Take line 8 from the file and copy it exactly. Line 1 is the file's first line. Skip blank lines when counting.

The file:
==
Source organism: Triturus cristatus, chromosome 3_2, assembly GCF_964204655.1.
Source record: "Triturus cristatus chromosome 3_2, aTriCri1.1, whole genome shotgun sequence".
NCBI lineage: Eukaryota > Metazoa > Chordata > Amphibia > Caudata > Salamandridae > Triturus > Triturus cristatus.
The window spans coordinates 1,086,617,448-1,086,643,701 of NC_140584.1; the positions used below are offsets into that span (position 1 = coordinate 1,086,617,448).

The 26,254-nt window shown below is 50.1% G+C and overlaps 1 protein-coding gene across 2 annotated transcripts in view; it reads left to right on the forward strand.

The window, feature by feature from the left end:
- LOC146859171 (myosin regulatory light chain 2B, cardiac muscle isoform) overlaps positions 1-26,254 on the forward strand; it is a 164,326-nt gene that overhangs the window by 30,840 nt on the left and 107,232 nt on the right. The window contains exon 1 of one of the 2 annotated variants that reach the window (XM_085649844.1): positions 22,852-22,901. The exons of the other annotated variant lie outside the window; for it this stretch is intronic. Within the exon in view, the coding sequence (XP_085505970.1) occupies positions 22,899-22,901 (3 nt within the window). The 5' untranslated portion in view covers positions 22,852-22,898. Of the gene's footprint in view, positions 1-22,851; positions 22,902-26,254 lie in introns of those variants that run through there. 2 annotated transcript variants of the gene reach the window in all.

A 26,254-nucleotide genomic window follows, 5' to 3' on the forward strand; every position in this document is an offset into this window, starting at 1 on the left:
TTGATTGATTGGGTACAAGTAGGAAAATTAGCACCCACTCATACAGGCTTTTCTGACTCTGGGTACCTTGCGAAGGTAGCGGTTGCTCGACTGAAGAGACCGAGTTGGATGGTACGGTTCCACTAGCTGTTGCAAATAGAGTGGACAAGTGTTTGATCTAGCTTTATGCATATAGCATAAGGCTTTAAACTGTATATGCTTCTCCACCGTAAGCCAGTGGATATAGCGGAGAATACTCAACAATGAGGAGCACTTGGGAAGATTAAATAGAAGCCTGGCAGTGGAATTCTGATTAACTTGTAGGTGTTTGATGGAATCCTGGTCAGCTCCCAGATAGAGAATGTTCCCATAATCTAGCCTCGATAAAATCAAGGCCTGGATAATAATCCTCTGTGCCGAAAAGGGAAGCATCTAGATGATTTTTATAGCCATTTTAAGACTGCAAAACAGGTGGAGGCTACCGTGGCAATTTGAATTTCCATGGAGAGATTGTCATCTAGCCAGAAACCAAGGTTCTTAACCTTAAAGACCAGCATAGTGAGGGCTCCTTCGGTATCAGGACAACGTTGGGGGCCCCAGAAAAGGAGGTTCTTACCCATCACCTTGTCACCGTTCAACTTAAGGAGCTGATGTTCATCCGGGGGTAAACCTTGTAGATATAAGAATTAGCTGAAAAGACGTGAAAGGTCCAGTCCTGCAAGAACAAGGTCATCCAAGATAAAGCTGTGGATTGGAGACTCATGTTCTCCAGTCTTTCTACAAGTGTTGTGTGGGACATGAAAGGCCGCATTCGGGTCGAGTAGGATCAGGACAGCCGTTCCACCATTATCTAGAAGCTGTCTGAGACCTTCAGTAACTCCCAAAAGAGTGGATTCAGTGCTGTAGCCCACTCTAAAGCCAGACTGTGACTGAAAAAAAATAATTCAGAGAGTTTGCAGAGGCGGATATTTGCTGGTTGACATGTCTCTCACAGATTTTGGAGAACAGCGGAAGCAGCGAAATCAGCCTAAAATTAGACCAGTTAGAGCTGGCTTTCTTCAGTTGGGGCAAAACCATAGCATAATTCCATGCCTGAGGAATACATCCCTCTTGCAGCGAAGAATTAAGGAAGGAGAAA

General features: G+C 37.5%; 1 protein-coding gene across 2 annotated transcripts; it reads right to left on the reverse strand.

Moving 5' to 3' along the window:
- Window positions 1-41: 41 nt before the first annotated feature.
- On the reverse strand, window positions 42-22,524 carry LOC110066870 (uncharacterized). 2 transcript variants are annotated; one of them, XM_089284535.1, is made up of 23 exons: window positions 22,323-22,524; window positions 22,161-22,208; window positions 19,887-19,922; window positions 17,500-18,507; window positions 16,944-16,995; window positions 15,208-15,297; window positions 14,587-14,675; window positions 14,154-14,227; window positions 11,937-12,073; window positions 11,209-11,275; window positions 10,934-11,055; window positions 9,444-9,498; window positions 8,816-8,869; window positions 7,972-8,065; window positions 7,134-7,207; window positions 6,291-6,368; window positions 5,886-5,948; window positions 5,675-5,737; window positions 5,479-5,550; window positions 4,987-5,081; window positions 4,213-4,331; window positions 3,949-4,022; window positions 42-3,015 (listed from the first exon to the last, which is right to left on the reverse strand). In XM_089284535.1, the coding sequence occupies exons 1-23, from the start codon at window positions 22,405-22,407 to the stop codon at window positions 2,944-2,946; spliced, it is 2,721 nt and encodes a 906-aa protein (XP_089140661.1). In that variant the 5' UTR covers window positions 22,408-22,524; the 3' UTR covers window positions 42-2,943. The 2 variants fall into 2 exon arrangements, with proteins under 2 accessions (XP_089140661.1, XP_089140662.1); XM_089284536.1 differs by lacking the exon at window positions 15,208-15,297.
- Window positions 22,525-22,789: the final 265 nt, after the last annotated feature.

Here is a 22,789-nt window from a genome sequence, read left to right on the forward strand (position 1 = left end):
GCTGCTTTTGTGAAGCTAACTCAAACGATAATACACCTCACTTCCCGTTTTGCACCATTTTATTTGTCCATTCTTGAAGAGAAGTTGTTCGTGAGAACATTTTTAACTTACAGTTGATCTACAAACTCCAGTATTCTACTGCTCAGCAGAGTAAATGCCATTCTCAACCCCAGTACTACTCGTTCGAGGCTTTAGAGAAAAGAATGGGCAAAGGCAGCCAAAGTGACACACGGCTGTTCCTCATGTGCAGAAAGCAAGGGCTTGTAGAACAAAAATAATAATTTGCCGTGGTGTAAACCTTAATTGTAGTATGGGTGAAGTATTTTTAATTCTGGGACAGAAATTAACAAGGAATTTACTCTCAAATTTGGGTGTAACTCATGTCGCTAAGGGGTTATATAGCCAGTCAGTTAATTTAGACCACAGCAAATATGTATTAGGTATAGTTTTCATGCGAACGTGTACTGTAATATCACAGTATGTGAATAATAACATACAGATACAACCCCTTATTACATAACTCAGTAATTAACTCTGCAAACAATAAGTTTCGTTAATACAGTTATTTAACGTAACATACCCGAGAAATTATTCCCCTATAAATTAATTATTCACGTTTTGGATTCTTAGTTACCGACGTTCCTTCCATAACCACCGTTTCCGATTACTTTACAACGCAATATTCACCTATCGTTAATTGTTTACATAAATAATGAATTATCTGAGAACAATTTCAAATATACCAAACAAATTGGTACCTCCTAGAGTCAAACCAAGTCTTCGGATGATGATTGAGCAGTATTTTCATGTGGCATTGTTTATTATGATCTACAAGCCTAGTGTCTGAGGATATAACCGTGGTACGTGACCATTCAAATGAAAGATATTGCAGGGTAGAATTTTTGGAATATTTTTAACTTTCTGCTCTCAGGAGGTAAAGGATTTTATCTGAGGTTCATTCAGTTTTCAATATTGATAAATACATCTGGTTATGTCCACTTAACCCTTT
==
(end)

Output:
A 26,254-nucleotide genomic window follows, 5' to 3' on the forward strand; every position in this document is an offset into this window, starting at 1 on the left: